Here are precipitation (i.e. rain) amounts for my garden for the past several months:
August (up to & including the 27th): 1 millimeter
July: 16 mm (which is a bit more than 0.6 inches)
June: 4 mm
May: 2 mm
The really atypical numbers there are the ones for May and June. Normal rainfall amounts for those months are closer to 20 mm, or almost an inch. Add to that the warm winter of 2014-2015, which resulted in low snowpacks in the mountains of British Columbia, and you have the Drought of 2015.
Not that it has affected this small garden very much. In fact, things here are more or less normal for late August — tired and messy in spots, not bad in others. With asters preparing to bloom, and the good old mulleins and delphiniums putting forth their second efforts, things generally look better than they have in other Augusts.
The reservoir from which the area gets its drinking water was enlarged some years ago, after much controversy. This has proved a real boon, because we have not gone beyond Stage 1 watering restrictions (which are pretty mild) since the summer of 2001. It’s like having a giant rain barrel in the Sooke Hills. Other areas, however, have not fared so well: the Sunshine Coast (well-named, except the sunshine comes in liquid form much of the year) was under Stage 4 watering restrictions for several weeks. That meant no outdoor water use at all. Only certified farmers could water anything. Some gardeners resorted to lugging bath and laundry water in buckets to keep plants alive.
Other effects of the warm winter and dry spring: low river levels and high water temperatures (bad for salmon), depleted reservoirs, brown lawns, dead shrubs, stressed trees, high water bills (mine for April through July was $224 Cdn), stressed farmers and grumpy gardeners.
The drought finally broke on August 28th. We have had more rain in the past four days than in the entire preceding four months. This may be an early start to the fall-winter rainy season, but a return to warm and sunny is likely in September.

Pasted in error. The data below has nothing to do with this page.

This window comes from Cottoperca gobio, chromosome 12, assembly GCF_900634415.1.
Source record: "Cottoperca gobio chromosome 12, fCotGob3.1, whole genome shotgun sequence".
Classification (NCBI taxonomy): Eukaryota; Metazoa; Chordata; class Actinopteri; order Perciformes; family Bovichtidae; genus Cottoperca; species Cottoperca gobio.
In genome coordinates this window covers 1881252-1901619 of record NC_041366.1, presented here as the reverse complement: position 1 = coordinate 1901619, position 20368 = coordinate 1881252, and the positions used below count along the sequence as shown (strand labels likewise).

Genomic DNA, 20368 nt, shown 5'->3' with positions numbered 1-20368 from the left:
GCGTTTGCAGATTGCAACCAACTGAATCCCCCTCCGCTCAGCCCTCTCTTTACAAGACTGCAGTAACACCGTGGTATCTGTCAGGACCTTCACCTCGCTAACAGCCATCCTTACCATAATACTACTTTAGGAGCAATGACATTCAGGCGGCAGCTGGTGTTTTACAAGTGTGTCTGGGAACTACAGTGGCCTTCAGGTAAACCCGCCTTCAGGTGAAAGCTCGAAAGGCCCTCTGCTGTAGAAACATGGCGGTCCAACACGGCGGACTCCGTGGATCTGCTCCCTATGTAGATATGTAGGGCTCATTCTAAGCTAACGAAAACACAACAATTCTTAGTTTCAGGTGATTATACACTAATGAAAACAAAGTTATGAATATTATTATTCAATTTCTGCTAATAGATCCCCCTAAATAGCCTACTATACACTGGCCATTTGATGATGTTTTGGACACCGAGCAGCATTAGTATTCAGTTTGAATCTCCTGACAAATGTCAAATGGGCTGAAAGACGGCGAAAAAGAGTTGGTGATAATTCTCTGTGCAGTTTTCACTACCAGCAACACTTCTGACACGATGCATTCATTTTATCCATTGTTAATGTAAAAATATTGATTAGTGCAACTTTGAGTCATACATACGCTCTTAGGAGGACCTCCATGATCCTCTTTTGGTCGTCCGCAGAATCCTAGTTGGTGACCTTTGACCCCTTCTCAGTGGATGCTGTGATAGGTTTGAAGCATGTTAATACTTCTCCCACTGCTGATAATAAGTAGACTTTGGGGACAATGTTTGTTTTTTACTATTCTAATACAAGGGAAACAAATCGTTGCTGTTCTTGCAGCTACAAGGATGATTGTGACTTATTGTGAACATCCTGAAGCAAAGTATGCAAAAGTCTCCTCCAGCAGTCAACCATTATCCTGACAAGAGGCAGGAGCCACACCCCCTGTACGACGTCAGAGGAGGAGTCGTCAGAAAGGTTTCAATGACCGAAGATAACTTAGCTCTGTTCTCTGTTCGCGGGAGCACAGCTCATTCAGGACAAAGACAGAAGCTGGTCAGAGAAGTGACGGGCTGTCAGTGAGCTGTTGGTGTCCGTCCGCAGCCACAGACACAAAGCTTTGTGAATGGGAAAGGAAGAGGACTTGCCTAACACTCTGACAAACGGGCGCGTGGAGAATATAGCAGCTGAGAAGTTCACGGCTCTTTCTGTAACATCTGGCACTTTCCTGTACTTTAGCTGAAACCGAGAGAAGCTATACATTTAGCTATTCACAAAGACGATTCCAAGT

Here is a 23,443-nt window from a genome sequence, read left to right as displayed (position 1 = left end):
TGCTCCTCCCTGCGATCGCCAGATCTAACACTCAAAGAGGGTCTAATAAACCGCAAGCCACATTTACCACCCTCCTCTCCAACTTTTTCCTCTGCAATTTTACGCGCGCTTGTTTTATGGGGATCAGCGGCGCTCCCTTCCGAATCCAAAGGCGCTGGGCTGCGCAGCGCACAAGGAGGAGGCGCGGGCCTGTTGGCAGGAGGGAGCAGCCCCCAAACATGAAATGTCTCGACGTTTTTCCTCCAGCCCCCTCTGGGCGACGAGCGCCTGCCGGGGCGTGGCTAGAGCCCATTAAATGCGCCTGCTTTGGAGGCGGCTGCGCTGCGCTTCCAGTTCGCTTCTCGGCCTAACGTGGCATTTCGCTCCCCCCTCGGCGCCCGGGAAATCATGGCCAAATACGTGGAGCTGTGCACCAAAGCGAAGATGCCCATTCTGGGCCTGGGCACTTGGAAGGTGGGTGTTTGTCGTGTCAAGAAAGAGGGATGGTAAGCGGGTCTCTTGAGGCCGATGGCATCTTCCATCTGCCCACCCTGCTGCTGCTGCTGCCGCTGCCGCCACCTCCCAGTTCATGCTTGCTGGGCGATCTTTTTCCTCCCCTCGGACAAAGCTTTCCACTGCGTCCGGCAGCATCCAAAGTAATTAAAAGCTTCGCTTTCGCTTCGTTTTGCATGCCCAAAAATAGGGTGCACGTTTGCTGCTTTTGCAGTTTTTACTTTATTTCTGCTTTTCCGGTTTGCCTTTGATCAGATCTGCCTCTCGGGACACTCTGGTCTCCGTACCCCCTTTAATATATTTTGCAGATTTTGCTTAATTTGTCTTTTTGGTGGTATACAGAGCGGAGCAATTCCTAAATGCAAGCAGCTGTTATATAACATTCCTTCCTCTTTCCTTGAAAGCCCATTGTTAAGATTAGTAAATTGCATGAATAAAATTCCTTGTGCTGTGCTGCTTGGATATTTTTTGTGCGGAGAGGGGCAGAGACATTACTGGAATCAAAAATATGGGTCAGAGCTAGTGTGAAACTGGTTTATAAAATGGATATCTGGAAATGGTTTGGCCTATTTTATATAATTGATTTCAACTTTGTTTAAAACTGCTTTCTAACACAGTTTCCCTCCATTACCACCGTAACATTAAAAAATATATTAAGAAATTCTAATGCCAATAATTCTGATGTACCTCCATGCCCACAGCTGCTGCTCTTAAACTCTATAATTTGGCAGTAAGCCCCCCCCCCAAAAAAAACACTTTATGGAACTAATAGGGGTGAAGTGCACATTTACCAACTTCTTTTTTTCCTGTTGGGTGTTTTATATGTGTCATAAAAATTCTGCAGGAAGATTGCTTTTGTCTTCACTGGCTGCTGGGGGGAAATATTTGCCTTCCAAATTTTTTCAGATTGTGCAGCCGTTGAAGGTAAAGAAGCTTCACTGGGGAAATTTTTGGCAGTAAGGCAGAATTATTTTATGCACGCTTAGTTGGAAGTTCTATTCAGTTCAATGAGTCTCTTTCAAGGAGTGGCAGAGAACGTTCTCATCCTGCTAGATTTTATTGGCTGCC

The big questions are: how much snow in the mountains this winter? And what about El Nino? It has been predicted to be a “monster,” although this may be media dramatics. Then there’s the “Blob” — a huge area of warmer-than-normal water in the eastern Pacific. Lately it’s reported to have split into two smaller blobs, but no one knows what the combined effect of Blob + El Nino might be.
One thing does seem clear — the trend here is toward warmer, drier summers. It seems weird to have company in my perennial frets about drought. Usually when it comes to summers, it’s a chorus of “More, hotter, longer!” Maybe fears are developing that the California drought is creeping north. In any case, local and provincial governments are making noises about adapting and preparing. Cities are rethinking their choices for street trees and wondering about developing standards for grey water systems and cisterns in new houses. Gardeners may be thinking about cisterns and giant water tanks as well.
With plentiful water from the hose, this has been another good year for tomatoes after a whole string of bad years from 2010 through 2013.
Hopefully, sad scenes such as this won’t become more common.
Ending on that hopeful note…
Today, August 20th, 2015 (it’s only 7 p.m. here on the west coast of Canada, folks) is Howard Phillips Lovecraft’s 125th birthday.
It just happens that my next Local Author Book Review (#6) will be of a Lovecraft-themed book. Look for it in the next week or so.
Writers are perforce interested in language — the one in which they write, naturally, but also in languages generally, their origins and how they relate to one another. Here is a beautiful graphic illustrating that. It’s the work of Finnish-Swedish illustrator Minna Sundberg. The full version (and a lot more by Sundberg) can be found here.
Helpful thoughts for any stalled writer, including me with my as-yet-untitled sequel to the Herbert West Series gathering dust (literally, because I write first drafts with pen on paper). Fall is coming; fewer distractions and more opportunities to get back to writing. Thanks Dylan!
Originally posted on Suffolk Scribblings:
There isn’t a writer alive that hasn’t stopped writing, whether as a planned break or simply because they got out of the habit. It’s happened to me in the past and I’m sure it will happen again in the future. When it does, we often come up with excuses as to justify why we’ve stopped writing, but the majority of the time that’s all they are, excuses. The trick is recognising them for the lies they are and dealing with them. Here are the ten most common reasons people stop writing and why you should ignore them.
1 Your writing isn’t very good